The Deeper Smart Sonar Pro+ fish finder casts easily and has a good amount of weight to it. It’s very accurate and maps everything to within an inch. It takes up no room at all. This portable fish finder is the same size as a golf ball, so not too much concern about it taking up the spot of another angler or another tackle box.

Lowrance Hook Reveal 5 Fish Finders

What You Get

  • FishReveal is a Proprietary Technology to Separate Fish from Cover.
  • Create Custom Maps
  • Split shot Transducer allows wide view and narrow view for more focused, cleared images
  • Hook Reveal Autotuning Sonar
  • 5” Color Display

The Hook Reveal 5 fish finder is an excellent fish finder that lets you scan in both 3d and 2d to get down super deep with a narrow beam. Get down to a maximum depth of 1000 feet (0.3 km) in 2d and 300 feet (ca. 91 m) in 3d. CHIRP sonar with impressive target separation is super accurate and detailed images on the 5” display.

The Lowrance Hook Reveal 5 is upgraded to Lowrance’s latest CHIRP sonar technology to provide the most accurate images at this price point.

It isn’t quite as user-friendly as other models, and it lacks features more expensive models take for granted, but it is a good choice for an entry point fish finder for a smaller boat.

Garmin Striker 4 Fish Finders

What You Get

  • 3.5” Color Display
  • CHIRP sonar
  • Built-in Flasher for Ice Fishing or Jigging

The Garmin Striker 4 fish finder is a terrific option for those kayak anglers out there. It’s small, easy to read, and can scan up to 750 feet (0.23 km) deep. It offers navigation and built-in GPS, a bright color screen, and intricately detailed representations of structure, fish, and vegetation.

You’ll need a 12V power source, so that’s a big drawback. This would have made the best fish finder for small boats overall winner if it weren’t for the power source. The Garmin Striker has a built-in flasher for ice fishing and jigging. It’s got everything you need but isn’t very portable at all due to the battery requirement.

LUCKY Fish Finders

What You Get

  • Fish Alarm
  • 5 Sensitivity Levels
  • Includes Neck Strap
  • Fish and Depth Finder
  • Color Display

The LUCKY handheld fish finder is the perfect option for those who fish every once in a while and want to have a better chance of finding fish. You can throw the transducer/receiver off the boat where you plan to fish, and you’ll get a clear picture of what’s underneath.

As you move along, it will alert you to fish and schools of fish with an alarm. The best thing about this item is its ease of use. You literally throw the transducer out and look at the screen. It comes with a neck strap so it won’t get in the way when kayak fishing or out on your pontoon.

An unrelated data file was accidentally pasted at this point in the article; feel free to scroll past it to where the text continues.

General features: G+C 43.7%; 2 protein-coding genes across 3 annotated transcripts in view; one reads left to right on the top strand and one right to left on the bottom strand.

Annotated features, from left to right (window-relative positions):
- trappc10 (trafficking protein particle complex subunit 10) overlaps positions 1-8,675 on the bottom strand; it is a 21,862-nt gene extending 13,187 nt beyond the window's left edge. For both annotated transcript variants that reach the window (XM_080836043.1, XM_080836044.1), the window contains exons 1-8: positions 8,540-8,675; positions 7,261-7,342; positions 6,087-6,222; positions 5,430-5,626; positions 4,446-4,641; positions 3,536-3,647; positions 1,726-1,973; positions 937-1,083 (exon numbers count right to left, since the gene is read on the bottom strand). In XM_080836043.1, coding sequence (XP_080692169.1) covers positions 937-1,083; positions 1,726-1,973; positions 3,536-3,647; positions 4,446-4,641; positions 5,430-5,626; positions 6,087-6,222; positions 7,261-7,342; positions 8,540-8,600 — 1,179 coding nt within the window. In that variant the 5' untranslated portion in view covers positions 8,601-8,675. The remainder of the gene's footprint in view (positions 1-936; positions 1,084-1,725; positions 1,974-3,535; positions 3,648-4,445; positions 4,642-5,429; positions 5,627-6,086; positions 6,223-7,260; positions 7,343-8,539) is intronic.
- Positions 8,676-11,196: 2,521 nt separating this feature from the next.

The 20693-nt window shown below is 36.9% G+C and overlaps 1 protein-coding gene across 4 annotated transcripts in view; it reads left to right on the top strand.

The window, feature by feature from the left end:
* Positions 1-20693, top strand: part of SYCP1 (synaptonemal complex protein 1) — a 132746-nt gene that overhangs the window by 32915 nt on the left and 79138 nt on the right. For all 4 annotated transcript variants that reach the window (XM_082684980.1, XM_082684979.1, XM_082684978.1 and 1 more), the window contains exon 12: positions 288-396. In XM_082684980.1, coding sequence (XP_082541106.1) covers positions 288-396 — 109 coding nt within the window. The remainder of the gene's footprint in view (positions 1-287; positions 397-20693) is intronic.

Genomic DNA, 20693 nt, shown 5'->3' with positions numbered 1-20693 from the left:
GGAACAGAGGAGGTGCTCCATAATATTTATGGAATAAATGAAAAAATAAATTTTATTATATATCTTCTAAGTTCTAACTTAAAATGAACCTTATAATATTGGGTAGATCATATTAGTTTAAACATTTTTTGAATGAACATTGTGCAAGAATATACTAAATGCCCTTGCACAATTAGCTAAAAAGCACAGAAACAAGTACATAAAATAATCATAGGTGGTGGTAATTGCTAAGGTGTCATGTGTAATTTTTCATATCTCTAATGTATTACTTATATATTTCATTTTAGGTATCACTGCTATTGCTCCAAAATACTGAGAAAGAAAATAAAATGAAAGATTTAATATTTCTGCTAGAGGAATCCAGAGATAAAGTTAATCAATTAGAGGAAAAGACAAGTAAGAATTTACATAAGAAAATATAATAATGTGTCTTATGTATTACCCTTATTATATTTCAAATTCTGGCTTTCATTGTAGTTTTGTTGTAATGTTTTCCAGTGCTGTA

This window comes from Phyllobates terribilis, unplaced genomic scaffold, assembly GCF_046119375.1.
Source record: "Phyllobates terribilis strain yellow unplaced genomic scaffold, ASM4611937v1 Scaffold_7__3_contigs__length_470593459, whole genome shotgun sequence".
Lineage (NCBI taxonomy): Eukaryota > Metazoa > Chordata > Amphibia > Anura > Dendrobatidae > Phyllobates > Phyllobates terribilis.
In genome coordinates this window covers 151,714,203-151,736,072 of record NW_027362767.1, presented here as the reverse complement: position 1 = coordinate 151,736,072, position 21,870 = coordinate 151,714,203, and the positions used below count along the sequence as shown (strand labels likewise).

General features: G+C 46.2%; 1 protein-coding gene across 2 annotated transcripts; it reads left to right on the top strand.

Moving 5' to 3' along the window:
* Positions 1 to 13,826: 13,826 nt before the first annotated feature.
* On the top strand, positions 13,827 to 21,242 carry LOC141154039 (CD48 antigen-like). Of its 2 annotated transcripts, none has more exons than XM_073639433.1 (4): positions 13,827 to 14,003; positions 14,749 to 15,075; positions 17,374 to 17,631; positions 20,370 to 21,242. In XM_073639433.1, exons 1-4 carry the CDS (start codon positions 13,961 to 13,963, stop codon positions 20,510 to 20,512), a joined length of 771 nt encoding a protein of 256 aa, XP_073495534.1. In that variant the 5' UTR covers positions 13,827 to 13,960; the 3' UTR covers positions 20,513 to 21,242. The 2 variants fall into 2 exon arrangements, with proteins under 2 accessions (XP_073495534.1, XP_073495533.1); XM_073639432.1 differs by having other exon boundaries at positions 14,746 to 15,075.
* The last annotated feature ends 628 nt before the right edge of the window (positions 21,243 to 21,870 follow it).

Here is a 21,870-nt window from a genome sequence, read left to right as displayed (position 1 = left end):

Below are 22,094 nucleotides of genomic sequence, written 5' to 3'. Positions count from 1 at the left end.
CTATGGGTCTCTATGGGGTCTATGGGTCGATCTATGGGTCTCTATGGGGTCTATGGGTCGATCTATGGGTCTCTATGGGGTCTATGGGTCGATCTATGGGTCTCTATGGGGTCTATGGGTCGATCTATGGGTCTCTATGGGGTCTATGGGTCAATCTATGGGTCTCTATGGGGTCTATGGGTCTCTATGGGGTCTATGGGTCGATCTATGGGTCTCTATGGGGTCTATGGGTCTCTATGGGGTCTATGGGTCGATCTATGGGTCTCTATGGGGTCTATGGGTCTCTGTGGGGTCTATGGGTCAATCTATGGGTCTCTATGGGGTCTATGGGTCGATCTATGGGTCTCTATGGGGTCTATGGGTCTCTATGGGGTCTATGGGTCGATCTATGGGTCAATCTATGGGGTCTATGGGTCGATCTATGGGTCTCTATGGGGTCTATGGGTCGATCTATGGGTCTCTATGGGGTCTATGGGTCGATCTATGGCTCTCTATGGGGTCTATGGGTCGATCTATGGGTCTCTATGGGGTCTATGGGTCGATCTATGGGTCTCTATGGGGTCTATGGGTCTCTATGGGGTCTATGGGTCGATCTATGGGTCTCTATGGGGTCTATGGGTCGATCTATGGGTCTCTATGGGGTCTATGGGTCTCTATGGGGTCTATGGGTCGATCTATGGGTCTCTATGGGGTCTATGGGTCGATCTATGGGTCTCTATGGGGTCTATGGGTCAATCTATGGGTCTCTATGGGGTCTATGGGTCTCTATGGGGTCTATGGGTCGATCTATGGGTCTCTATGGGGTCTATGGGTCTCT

The newer versions can be switched between feet and meters. They still don’t display yards yet, but including feet is a big leap. It has a battery saver mode that allows the battery to go for five hours or more. It’s recommended to have more than one battery for these fish finders. The overall cost for this fish finder is under $50.00, so it’s very affordable.

Selecting the Best Fish Finders for Small Boats

best fish finder for small boats

When you’re choosing a fish finder for small boats and kayaks, you need to know more than just what’s on this list. There are a few things at which to look. I’ll break down a few things to keep in mind as you search for the best finders.


Small boats and kayaks can’t support a huge screen. That means you’ll most likely have to sacrifice on screen size. That doesn’t mean you’ll sacrifice on resolution. The finders I listed above, other than the LUCKY, all have excellent displays. The biggest is only 5”, but the quality is exceptional. You don’t have to sacrifice clarity for size.

You’ll also want to ensure that it doesn’t spend too much time in direct sunlight. Just as you wouldn’t want your brand-new television to have direct sunlight burning out its pixels, your fish finder will have the same issues.


The best fish finders for small boats will be easy to install. Small boats and kayaks don’t have much space, so look at the mounting brackets the finder comes with. If they are too cumbersome or require that you drill several holes through your kayak, there might be better options for your needs.